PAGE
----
We later discovered that there is a "code" to communicating in France and we had probably violated every one of the rules in that code in our exchanges with this large upscale department store. As we later learned this code and became adept in it, we found ourselves increasingly effective in negotiating French culture and the French workplace.
For those of you who want to avoid the pitfalls we encountered and learn this "code" early in your transition to France, I highly recommend the books by Polly Platt on the subject of French culture. These were invaluable to us as we transitioned to France.
Sunday, June 04, 2006
We had the privilege several years while we lived in Paris of seeing the French Open Tennis Tournament at Roland Garros. Among the many current stars we bumped into in the back practice courts were James Blake and Andy Roddick, when both were relatively unknown. We also spent several hours watching Justine Henin (now Henin-Hardenne) working out with here coaches. Justine was very gracious and came over to chat with us after her practice session and give us her autograph. We also bumped into a young shy player who was standing with his coach off to the side relatively unattended -- it turned out to be Roger Federer, though we didn't know it at the time. I had my autograph book with me but decided not to get his autograph because he didn't look like a very important player!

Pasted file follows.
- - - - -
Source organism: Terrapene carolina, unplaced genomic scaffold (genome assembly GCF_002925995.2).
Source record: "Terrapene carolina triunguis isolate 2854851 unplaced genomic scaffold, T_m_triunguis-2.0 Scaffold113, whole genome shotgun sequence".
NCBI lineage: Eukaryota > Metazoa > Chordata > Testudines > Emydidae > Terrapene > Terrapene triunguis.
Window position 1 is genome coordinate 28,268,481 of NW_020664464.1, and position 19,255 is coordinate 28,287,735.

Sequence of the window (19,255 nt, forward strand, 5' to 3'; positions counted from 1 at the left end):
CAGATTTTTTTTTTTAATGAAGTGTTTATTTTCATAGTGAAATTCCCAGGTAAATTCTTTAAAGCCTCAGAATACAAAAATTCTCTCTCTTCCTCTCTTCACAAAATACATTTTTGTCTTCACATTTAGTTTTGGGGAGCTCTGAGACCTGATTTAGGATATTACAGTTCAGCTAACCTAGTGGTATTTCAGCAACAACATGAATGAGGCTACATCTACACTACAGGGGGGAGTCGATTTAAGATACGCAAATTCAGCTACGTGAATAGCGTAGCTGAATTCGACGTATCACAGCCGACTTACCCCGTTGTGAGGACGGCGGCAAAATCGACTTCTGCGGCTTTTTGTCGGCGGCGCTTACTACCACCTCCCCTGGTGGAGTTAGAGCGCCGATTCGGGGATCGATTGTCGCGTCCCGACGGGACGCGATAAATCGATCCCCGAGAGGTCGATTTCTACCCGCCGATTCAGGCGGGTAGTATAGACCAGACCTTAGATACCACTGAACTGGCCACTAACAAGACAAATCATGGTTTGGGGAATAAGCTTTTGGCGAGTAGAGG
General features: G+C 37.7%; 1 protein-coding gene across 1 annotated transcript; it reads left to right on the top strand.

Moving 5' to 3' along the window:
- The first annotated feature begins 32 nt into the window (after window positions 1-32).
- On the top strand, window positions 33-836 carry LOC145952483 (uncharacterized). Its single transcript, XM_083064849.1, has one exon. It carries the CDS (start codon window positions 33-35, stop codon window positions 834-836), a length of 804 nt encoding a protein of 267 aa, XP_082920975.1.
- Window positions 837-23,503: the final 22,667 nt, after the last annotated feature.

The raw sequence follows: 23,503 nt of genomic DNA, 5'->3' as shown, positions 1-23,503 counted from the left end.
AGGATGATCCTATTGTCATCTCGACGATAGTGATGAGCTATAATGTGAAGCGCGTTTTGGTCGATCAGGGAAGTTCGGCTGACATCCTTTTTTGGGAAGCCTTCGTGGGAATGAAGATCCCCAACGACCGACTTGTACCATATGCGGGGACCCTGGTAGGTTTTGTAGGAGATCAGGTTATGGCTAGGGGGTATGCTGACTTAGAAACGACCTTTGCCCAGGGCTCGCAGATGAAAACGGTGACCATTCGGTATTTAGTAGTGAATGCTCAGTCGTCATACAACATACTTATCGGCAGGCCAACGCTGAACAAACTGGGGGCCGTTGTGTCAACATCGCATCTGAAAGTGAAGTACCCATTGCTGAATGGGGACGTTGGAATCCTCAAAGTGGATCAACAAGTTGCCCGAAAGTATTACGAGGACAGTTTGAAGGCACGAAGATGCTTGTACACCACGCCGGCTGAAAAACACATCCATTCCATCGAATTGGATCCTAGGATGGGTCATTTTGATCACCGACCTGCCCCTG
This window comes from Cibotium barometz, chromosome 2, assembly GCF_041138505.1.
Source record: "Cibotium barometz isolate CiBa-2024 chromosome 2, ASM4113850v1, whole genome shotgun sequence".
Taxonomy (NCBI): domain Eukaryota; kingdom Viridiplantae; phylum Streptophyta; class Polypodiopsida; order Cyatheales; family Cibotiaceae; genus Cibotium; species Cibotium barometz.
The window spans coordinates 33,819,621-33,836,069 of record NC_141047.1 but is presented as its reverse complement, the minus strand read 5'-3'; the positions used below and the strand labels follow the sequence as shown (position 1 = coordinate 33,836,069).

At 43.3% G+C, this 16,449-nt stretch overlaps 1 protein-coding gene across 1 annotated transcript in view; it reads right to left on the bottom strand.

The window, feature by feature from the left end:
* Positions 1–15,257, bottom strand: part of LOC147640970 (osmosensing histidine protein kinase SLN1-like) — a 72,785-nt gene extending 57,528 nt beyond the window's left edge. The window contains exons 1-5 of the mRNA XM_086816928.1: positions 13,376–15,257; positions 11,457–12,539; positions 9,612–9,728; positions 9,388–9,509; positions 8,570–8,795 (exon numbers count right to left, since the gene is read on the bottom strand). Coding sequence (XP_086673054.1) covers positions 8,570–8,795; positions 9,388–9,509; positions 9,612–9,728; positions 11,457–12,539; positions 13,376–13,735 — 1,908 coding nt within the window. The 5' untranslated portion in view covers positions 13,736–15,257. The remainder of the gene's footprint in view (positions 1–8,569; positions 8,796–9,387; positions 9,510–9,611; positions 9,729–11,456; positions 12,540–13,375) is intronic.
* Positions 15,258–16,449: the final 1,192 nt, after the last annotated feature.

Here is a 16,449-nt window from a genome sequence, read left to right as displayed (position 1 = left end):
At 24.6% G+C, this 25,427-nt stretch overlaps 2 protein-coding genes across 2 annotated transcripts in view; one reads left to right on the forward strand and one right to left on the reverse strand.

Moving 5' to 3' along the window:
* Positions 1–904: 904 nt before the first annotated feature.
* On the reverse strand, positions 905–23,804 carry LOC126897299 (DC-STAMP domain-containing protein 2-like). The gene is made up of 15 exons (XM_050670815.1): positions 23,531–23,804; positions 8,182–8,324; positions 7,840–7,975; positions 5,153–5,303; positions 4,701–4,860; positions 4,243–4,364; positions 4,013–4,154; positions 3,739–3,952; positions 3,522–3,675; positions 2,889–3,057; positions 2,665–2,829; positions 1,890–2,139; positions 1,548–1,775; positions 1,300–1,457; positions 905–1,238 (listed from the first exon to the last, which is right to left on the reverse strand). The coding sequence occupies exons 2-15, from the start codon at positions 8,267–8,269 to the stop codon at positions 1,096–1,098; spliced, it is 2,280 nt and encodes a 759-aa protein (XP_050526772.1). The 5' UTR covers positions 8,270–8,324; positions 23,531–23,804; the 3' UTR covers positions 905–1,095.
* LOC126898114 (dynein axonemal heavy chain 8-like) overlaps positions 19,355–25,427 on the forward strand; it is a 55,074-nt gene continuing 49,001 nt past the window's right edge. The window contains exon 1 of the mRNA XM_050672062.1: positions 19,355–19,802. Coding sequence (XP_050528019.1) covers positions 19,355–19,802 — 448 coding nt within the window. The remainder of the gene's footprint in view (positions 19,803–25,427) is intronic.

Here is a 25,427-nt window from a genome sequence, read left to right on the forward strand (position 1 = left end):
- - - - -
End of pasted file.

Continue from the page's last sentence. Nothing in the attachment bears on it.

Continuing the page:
Our favorite day of the tournament was the day before it opened, which was a day when many of the players played 1 set matches "for fun" and the ticket proceeds benefited a local charity. For the incredibly low price of 15 euros, we had access to all the events and managed to get front row seats to see Michael Chang, Anna Kournikova, and Fabrice Santoro, play in their various exhibition matches.